Holding out for Dales railway reinstatement a “waste of time”

A view west along the route of the old railway from the former Hawes station. Photo: YDNPA.

A move to create multi-user route along a Yorkshire Dales railway line which closed 63 years ago has been agreed in principle amid disagreement over whether the initiative to enable different types of people to enjoy the landscapes would end ambition to reinstate the route for trains.

Members of the Yorkshire Dales National Park Authority have also approved launching an extensive public consultation to assess appetite for the scheme along a six-mile stretch of the former line between Hawes and Garsdale.

Yesterday’s meeting heard the proposal had already sparked a significant debate among communities in the Dales, but the authority should also seek the views of people living in towns and cities surrounding the park.

Upper Wensleydale resident Ruth Annison told the meeting the authority’s ambition to be “resilient and responsive to the impacts of climate change” was reflected by its peat restoration and plastics reclamation projects, “but weak on developments in public transport and car-free access to the national park”.

She said the line between Hawes and Garsdale was the only possible route for a reinstated railway and crucial to fulfil a long-held plan to link the East Coast Mainline in Northallerton with the Settle to Carlisle Railway, whereas the authority had recognised alternative sites for multi-user routes were feasible.

Several members expressed strong support for the reinstatement of the railway, with one describing the Settle to Carlisle line as “a golden thread” running through the park from which the authority could weave an increasingly green tourism enterprise.

The meeting heard feasibility studies had concluded the dismantled route from Redmire to Garsdale could support a railway in future, but action to preserve it while creating a multi-user route would cost millions of pounds extra.

Long-serving member Skipton councillor Robert Heseltine insisted that despite two bids to fund the line’s reinstatement falling flat there was still hope the Hawes to Garsdale line would receive government funding following success of a similar ambition between Colne and his ward.

Wensleydale farmer Allen Kirkbride added: “Once it is converted to a multi-user purpose it will not be allowed again. Once it is gone it is gone.”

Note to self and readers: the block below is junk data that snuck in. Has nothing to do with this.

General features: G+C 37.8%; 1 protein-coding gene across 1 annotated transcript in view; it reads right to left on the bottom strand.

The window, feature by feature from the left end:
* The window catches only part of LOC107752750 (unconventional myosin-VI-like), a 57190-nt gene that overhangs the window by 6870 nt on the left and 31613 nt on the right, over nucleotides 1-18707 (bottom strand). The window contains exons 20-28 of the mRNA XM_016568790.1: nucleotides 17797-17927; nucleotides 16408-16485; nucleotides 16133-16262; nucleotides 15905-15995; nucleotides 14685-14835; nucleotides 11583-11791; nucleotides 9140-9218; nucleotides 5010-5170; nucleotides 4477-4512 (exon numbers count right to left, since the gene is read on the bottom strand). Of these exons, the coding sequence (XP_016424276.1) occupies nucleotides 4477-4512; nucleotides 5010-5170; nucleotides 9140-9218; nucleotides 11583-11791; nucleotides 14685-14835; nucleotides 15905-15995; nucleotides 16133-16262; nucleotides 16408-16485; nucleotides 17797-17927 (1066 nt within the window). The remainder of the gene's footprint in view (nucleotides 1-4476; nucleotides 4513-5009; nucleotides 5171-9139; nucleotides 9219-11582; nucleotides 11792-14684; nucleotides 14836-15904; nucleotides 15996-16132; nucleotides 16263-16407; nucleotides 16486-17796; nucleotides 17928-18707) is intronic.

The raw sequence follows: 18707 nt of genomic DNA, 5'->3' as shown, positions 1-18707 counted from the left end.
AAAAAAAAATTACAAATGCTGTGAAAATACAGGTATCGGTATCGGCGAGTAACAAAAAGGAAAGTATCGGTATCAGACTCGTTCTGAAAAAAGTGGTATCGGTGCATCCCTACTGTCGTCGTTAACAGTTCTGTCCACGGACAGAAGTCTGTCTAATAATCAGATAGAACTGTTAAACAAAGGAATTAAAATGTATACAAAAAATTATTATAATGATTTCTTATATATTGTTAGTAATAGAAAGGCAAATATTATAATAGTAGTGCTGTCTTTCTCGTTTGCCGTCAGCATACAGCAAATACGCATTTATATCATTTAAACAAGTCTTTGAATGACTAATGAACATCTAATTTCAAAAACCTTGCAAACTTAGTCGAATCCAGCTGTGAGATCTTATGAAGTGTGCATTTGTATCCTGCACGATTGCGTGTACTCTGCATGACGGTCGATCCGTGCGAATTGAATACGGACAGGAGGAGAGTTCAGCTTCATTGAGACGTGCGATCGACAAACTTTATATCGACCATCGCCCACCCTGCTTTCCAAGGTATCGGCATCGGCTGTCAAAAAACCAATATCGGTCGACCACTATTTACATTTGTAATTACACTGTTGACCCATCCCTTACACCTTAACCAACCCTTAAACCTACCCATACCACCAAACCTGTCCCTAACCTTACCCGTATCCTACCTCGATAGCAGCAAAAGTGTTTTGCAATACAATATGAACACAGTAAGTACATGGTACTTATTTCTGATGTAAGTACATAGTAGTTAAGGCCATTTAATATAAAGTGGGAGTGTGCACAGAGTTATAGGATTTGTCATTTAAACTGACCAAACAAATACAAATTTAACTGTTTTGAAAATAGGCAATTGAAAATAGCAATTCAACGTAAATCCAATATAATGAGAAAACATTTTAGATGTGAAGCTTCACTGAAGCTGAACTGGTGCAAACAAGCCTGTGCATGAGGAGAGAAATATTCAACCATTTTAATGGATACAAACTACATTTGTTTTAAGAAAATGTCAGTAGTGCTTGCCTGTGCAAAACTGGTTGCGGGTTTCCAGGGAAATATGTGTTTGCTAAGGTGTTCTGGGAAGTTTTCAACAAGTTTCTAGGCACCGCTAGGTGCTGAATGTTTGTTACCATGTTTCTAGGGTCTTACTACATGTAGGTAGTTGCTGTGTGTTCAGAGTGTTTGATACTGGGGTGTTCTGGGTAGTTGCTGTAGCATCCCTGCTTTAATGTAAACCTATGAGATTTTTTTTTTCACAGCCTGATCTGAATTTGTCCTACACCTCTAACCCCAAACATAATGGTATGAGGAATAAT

However, the debate saw numerous members pour cold water on the ambition, with Richmondshire councillor John Amsden saying the railway would never be rebuilt and highlighting how some farmers and landowners were even opposed to letting the multi-user route cross their land.

The authority’s recreation management member champion, Nick Cotton, a cycle guide author, told members cycle trails along former rail routes were “incredibly popular” as they created places where families could ride safely along easily manageable gradients.

Member Cosima Towneley said by holding out for a reinstated railway the authority was “simply wasting time and wasting a great asset” that could be enjoyed by a host of people, and in particular horse riders who were repeatedly overlooked in favour of cyclists.

After being told the multi-user route would enable many people who are unable to climb over stiles and walk up steep gradients to enjoy the landscapes of the national park, the majority of members agreed the multi-user route would be of benefit to the park’s visitors, economy and communities.



  1. Those with longer memories can recall that walking and cycling proponents put up precisely the same arguments and said exactly the same things when the disused Wensleydale Branch from Northallerton to Redmire risked going for scrap in 1992.
    Just like now, the nay-sayers were saying “It’ll never happen”. It did.
    How many times now do you hear those people moaning that they were denied a walking and cycling route? Answer: You don’t. They walked and pedalled somewhere else. The Wensleydale Railway has brought many many thousands of pounds in to the lower Wensleydale economy, continues to do so and has brought delight and entertainment to many people having days out. Full credit to those who pressed on to make it happen and ignored the doom prophets.
    With their record of innovation and practicality up and around Hawes you’d think the upper Dales folk and their National Park guardians would want some of that. You do wonder sometimes.

  2. This is could be an important route and should be reinstated for rail traffic so cutting pollution and be easier for access to all people enjoying the area

  3. After nearly 60 years away from Hawes, I’ve decided to come home. Nothing would give me greater pleasure than to participate in the inaugural walk from Hawes to Garsdale.
    I was on the final train journey so this would close the circle.

  4. How is it possible for the muti-user route or the railway to be considered if the farmers and owners will not sell what was the old track bed or allow this to pass over what is now there land.
    The first thing to do must be to approach the land owners of the old track bed before this goes any further to see if they are happy with it, after all it is the farmers that put the food on our tables and this is much more important at this time as the state this country is in than making somewhere for people to walk. I think we’re all going to have to start prioritising much more as some of our parents had to after the 2 world war to make it Great Briton again.

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